From what you have said, I think there is a potential claim for you to defend if the lady decides to see a solicitor although I think it's 50-50 as to whether it would be successful if it ever went to court.

Can I clarify anything for you?

Customer: replied 3 years ago.
Thanks for that jo. As we lease the clinic (the second floor) the stairs are a communal area. Is the landlord negligent for this or are we? As the landlord may not have provided sufficient lighting in the event of a power cut.
If the landlord is responsible for the common parts and the stairs are defined as common parts, it is likely to be the landlord who is liable although there have been many court cases on who is defined as "the occupier".

Several of you use the stairs because there is more than one business on the second floor, you may have a joint liability with whoever else is "the occupier".

The occupier is not necessarily one person but can be several.

Customer: replied 3 years ago.
Thank you for your reply. We are the only business on the second floor. There is an accountants on the first floor. There are only 2 businesses ie my business and the accountants using this part of the building and the businesses clients. Would we be the occupier?
It would appear that only you use the stairs and therefore you would be the occupier.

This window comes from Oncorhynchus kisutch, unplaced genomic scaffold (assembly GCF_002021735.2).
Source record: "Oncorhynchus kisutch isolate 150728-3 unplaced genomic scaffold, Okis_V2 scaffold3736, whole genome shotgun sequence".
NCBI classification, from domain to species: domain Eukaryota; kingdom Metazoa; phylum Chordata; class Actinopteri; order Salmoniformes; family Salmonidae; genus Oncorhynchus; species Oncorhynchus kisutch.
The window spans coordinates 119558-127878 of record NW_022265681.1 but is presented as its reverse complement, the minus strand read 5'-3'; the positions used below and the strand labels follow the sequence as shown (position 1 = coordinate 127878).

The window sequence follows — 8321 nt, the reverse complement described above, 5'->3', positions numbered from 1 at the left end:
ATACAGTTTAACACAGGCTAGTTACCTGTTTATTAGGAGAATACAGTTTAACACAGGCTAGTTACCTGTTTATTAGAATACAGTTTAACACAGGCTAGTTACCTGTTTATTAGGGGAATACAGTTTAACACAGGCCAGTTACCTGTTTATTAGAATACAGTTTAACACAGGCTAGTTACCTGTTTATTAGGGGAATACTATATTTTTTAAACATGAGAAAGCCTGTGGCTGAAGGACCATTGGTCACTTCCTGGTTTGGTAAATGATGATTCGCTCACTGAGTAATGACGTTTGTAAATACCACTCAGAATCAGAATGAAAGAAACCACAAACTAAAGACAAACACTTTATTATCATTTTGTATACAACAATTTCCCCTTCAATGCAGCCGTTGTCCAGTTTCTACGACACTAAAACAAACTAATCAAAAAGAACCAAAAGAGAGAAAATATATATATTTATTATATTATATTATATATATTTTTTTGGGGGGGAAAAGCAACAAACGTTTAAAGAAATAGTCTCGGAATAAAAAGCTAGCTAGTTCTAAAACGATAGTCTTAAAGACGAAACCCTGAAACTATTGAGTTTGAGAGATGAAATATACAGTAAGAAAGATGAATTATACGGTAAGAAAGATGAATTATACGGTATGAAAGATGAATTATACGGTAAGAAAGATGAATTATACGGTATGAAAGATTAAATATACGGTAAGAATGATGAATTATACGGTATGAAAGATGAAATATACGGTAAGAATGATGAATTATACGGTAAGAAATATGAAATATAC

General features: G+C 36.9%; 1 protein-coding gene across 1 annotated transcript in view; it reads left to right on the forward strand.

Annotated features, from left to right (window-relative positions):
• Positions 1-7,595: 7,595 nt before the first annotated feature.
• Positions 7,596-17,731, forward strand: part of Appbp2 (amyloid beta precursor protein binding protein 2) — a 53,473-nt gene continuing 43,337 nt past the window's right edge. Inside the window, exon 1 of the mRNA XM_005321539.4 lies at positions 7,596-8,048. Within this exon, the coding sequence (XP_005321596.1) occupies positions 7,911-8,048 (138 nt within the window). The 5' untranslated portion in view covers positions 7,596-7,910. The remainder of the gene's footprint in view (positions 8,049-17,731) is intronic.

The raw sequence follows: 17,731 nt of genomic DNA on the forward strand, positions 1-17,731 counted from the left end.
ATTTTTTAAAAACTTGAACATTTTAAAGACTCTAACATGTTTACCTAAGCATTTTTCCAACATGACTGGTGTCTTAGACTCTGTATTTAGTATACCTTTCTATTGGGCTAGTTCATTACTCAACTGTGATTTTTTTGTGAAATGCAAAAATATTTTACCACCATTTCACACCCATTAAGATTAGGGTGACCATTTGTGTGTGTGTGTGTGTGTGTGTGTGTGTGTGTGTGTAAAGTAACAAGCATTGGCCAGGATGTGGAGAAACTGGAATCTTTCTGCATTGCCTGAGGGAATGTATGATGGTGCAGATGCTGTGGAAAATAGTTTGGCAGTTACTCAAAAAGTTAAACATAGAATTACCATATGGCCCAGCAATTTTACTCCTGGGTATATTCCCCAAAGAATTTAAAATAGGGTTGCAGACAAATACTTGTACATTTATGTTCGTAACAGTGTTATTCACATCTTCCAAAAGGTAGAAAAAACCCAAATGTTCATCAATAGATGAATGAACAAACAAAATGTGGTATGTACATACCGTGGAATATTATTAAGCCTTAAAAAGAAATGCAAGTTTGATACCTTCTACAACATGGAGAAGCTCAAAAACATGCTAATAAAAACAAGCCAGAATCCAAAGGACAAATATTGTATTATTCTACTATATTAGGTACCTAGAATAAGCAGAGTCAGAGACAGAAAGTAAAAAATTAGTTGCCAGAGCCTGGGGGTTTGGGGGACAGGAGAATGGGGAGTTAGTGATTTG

It depends on exactly the mechanism of the accident and what this woman tripped on as to whether the claim would be against you and the other occupier jointly or just against you.

I'm sorry to have to tell you that I think it is looking more and more like the claim is against you as the occupier.

I'm sorry that this is bad news for you
Customer: replied 3 years ago.
She didn't trip on anything but thought that the bottom step was the landing so walked as if it was the landing but fell.
Yes, I understand.

I accept that was the mechanic of the accident, however the outcome of this will depend on the view the judge takes on the day if every gets to court if the lady pursues it.

The fact remains that there was inadequate lighting.

There is case law with inadequate lighting on stairs in a block of flats (communal area) although the name of the case escapes me.

That probably will assist you if ever this gets to court.

It is quite a famous case which is one where the court had to decide who the occupier was.

There were council flats and the occupier was deemed to be the Council because they had responsibility for the area.
Remus2004 and other Property Law Specialists are ready to help you

Thank you for the positive rating and remember that I am always available to help with your questions. For future information, please start your question with ‘FOR JO C’. You can also bookmark my profile

Customer: replied 3 years ago.
Thanks jo. Is it just a case of wait to see what she does or should I call her to see how she is? Had called this morning and left a message to say it was a courtesy call just to check how she was after yesterday.
If you have called once, I would leave it at that.

You are faced with waiting to see what happens, if anything